Lithium Ion vs Lithium Batteries: What's the Difference?
The invention of the battery is a contentious issue. Some people claim it dates back to 250 BCE, with the discovery of the Baghdad Battery, a device that can create electricity using iron, copper, and wine.
However, since we can't prove these were supposed to be batteries, or that they ever saw use, most people seem to agree that the first battery was created in 1800 by a man named Alessandro Volta.
These days, batteries often come in the form of lithium or lithium ion. What's the difference between these two, though, and how does it affect the battery's function? We'll talk about that in this article.
1. Charging and Recharging
The biggest difference between lithium and lithium ion batteries is that lithium batteries are primary cell batteries, while lithium ion is a secondary cell battery.
Primary cells are built so the circuit only works in one direction. This means that the battery usually can't be recharged.
Meanwhile, lithium ion batteries are secondary cell batteries, which means they can more easily have electricity sent back into them, allowing for recharge.
The batteries also differ in how much power they hold. Lithium on batteries are rechargeable, but lithium batteries can store more energy at a time. This is important because it determines the best uses for the various batteries.
The lifespan of a lithium ion battery is between 5 and 7 years, even with recharging. Lithium batteries last up to three years without recharging.
3. Uses of Lithium Ion Batteries
We've mentioned that batteries are usually specialized, but what are they specialized for? Lithium ion batteries are often used in cellphones, solar energy cells, hospital equipment and so much more.
Lithium ion batteries are probably the most widely-utilized type of rechargeable battery, largely because it can handle the process of recharging better than other kinds of batteries, which are often damaged.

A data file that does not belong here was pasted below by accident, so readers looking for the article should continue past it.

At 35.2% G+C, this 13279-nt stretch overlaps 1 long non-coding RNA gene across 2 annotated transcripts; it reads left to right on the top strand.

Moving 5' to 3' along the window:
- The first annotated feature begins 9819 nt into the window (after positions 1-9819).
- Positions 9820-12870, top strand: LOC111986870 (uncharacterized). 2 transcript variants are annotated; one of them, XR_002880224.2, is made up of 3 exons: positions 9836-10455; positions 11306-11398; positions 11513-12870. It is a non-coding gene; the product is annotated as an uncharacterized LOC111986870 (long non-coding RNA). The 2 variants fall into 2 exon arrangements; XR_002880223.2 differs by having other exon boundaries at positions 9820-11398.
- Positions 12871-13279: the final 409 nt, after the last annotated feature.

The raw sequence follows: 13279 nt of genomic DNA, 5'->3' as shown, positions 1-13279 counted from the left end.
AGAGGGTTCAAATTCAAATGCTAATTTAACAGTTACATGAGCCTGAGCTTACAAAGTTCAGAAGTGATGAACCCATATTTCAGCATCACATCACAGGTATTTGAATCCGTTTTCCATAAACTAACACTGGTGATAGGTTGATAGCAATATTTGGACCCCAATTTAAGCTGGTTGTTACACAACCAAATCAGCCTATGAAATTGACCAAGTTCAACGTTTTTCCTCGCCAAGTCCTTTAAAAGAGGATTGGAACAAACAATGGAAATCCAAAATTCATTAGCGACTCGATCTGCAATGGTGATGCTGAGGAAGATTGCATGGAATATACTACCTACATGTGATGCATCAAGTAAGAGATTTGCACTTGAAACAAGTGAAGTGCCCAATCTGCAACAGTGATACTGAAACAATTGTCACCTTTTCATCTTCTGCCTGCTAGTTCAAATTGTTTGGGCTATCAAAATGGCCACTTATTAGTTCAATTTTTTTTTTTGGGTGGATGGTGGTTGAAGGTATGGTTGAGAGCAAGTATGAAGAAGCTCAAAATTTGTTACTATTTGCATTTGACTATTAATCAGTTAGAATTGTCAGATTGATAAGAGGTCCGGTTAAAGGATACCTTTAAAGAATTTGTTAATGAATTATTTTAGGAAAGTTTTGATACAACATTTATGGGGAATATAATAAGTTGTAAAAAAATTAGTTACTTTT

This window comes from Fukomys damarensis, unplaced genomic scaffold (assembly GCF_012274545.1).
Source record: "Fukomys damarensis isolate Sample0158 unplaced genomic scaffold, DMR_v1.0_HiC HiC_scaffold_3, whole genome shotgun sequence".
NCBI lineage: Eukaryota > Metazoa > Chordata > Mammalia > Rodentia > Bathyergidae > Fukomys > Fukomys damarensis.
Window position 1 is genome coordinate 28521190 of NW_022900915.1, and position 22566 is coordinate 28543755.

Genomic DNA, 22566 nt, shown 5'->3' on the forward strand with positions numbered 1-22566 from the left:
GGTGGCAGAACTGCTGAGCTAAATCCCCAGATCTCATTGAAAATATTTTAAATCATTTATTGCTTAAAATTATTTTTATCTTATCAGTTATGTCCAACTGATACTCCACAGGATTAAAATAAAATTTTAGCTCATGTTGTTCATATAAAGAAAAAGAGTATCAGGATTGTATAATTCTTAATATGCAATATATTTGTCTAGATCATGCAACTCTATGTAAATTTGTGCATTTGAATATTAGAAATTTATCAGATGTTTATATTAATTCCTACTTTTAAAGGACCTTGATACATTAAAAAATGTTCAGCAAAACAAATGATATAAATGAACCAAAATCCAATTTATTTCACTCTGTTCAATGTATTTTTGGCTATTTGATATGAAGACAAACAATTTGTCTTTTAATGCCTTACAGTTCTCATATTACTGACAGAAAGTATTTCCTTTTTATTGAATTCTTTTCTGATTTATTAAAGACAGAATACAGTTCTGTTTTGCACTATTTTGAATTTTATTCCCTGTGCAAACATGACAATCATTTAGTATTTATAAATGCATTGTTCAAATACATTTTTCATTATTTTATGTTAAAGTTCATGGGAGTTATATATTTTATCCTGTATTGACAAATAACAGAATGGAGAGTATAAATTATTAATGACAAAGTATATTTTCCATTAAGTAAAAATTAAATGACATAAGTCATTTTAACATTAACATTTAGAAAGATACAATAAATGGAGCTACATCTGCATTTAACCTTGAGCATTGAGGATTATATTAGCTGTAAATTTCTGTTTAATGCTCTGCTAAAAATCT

4. Uses of Lithium Batteries
Since lithium batteries are capable of storing more power at once, they're often used in applications where a longer-lasting battery is important. This includes things like watches, smoke detectors, and even pacemakers.
In some cases, you adjust the batteries to store more power than they normally would. Pacemaker batteries, for instance, last about seven years.
Battery technology is advancing rapidly, though. Volta's original battery, known as the Voltaic pile, could store enough energy to last less than 7 hours.
That was in 1800. Within 60 years, scientists all over the world were creating models of rechargeable batteries. Now, we have batteries that can last a few years, and can be recharged by simply putting them on a battery charger.
Lithium Batteries vs. Lithium Ion Batteries
Lithium batteries and lithium ion batteries are not the same thing. Functionally speaking, it mostly boils down to recharging. However, there are a few other differences as well.
We've discussed a few of them in the paragraphs above, but the science behind batteries can get quite complicated. If you want to learn more about it please visit our site.
Feel free to contact us if you have any questions or concerns.
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